Above: Jaden Williamson, right, shares the Gospel with a Turkish young man he met on the street of Wrocław, Poland. Williamson served in Eastern Europe for a month before the invasion of Ukraine when he was evacuated to Poland. The IMB Journeyman picked up with ministry at a refugee center. It was set up to reach Ukrainians, but it also reaches out to all refugees. Often when people are away from their home culture, they are more open to talking about new ideas and the gospel. IMB Photo

When training to be a missionary, instructors and mentors emphasize the need to be flexible, even fluid. Jaden Williamson listened but never thought he’d be put to the test so early in his two-year term with the International Mission Board.

He arrived in Ukraine on Jan. 21, 2022, excited to jump into ministry, learn a language and share the Gospel message. One month later, Russia invaded Ukraine. The next day, the Journeyman missionary received the call to evacuate.

Jaden Williamson walks to work and to the steps of the Third Baptist Church building in Wrocław, Poland. Ever since evacuating Ukraine, the IMB journeyman has worked with some of the estimated 300,000 Ukrainians that also evacuated to Poland. He works in the refugee center resupplying shelves and building relationships. IMB Photo

Williamson explained when the war broke out, his supervisors called him with the news that he needed to leave the country. “So, I got on a bus across the border, then flew from there back to England,” Williamson said. He relocated to Poland three weeks later.

Instead of freaking out about entering the third new culture within two months, Williamson sat back and prayed for God to show him where the Holy Spirit was moving. To his surprise, he found that he was not alone. God already placed two of his Ukrainian team’s ministry partners in the same Polish city. The team had a new place to minister, even as a war continued in their original European doorstep.

The two teammates, Ania and Sergei, were already at work and ministering in a city that was at the height of its refugee numbers. As an English teacher, Ania directed the team’s English center before she moved to Poland. Sergei was a pastor in Ukraine.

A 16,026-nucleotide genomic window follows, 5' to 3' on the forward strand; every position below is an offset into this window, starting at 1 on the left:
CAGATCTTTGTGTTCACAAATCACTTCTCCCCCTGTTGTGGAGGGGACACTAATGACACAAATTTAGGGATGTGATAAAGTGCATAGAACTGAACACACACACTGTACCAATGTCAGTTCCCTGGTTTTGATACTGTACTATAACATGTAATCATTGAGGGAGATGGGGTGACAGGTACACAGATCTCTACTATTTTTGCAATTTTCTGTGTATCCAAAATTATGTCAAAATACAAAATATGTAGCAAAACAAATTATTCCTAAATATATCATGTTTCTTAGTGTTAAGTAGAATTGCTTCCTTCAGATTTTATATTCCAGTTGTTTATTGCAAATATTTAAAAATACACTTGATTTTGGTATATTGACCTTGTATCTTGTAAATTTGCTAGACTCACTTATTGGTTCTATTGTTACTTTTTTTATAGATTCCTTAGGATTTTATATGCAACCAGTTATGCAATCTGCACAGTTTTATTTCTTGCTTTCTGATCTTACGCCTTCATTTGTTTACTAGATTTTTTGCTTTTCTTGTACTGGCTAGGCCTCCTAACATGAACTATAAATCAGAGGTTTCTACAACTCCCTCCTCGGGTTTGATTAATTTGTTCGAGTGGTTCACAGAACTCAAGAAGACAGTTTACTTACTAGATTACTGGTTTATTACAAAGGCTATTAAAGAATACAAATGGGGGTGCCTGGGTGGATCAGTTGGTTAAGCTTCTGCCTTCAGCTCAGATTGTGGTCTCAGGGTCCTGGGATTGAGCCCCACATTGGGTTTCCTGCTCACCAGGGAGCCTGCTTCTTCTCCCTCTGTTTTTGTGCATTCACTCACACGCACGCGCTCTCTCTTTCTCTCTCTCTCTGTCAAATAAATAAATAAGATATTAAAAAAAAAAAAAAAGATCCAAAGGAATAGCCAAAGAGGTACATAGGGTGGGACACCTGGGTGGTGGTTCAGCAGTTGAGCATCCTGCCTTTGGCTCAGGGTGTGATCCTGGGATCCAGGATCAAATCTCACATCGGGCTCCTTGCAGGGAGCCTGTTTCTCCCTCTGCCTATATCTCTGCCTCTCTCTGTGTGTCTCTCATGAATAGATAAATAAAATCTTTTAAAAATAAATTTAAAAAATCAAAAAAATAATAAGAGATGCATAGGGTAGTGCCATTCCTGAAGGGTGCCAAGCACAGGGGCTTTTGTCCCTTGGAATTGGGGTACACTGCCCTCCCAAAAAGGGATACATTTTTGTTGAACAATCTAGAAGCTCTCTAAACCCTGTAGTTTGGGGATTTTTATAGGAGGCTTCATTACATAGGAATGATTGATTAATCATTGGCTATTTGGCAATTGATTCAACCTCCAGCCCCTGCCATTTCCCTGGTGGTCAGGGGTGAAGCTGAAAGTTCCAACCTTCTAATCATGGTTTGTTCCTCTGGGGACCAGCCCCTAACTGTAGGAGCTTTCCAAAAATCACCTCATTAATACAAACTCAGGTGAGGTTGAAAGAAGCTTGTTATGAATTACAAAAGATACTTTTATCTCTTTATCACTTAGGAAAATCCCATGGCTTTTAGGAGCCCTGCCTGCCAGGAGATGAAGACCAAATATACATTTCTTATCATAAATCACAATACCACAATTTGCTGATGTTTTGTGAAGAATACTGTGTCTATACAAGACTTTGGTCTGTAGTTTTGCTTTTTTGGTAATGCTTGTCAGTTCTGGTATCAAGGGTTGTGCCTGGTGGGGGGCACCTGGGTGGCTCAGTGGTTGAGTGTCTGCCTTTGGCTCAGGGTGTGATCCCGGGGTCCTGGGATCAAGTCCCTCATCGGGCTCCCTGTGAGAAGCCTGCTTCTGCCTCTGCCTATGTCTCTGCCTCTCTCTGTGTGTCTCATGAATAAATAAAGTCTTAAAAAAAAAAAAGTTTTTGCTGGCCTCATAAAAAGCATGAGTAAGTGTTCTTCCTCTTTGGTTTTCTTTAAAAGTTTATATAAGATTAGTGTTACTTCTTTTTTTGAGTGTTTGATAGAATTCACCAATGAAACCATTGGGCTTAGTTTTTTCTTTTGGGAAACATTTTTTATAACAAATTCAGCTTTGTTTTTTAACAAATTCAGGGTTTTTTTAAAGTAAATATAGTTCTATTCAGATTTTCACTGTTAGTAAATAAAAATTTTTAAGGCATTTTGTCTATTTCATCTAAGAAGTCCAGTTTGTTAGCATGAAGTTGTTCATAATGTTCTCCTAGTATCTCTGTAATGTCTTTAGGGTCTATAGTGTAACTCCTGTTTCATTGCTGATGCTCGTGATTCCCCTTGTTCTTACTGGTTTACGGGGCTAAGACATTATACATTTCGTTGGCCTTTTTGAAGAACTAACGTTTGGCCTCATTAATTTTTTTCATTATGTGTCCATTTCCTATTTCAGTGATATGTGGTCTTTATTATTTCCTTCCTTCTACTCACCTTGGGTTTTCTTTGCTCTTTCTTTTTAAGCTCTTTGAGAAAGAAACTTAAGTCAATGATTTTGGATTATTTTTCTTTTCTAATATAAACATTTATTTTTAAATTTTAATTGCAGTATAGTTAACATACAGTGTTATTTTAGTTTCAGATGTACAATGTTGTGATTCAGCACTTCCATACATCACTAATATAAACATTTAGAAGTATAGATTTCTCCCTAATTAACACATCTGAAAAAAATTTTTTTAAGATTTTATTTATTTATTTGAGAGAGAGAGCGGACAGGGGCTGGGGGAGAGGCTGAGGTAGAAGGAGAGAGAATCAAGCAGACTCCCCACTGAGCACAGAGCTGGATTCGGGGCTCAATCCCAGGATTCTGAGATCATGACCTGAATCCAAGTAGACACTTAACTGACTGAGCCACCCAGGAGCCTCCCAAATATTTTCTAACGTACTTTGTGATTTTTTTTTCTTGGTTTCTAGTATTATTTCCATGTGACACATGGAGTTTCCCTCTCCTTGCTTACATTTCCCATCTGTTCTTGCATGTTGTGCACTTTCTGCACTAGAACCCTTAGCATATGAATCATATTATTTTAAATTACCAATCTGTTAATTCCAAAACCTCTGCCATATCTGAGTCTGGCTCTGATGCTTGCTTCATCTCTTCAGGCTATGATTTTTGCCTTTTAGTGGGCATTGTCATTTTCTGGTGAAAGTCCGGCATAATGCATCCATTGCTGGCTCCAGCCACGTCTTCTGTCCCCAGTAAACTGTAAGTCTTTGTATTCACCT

Williamson joined Ania and Sergei in the immediate need to minister to refugees. Sergei began to manage a food and clothes distribution center, housed in a local church. Many Polish believers also responded to the call to serve refugees.

Scenes of tents or bunkbeds in church sanctuaries remain common. Months after the invasion of Ukraine, life away from their war-torn homeland is reality for thousands of Ukrainians. For Williamson, this has become his daily ministry.

“Usually, it’s like a long line outside the door,” Williamson said about mornings at the church building. “Even now, with the refugee situation changing, it’s a long line of people coming through.”

Both for those needing food or clothes and the workers in the center, the situation can be similar. Many of them left Ukraine so quickly they don’t have much identification or documentation.

According to Sergei, many of the Ukrainian volunteer workers at the center are highly educated. One is a doctor but doesn’t have the credentials to practice in Poland. So, she serves refugees. Many of these workers are not believers. For one event, Williamson was asked to wear a costume and entertain any children that attended, but when no children attended, he spent the time sharing the Gospel with a fellow volunteer.

“It’s amazing to see how God is working in their lives,” Williamson said about the way many Ukrainians have responded to the Gospel. Since he started working at the center, close to 40 people have not only chosen to follow Jesus but to be baptized as well.

“Sunday, it was like at least 20 people up there,” the Journeyman said, shaking his head at the results of his abrupt change in ministry. “Just seeing how God is working is amazing!”


*Some names have been changed for security.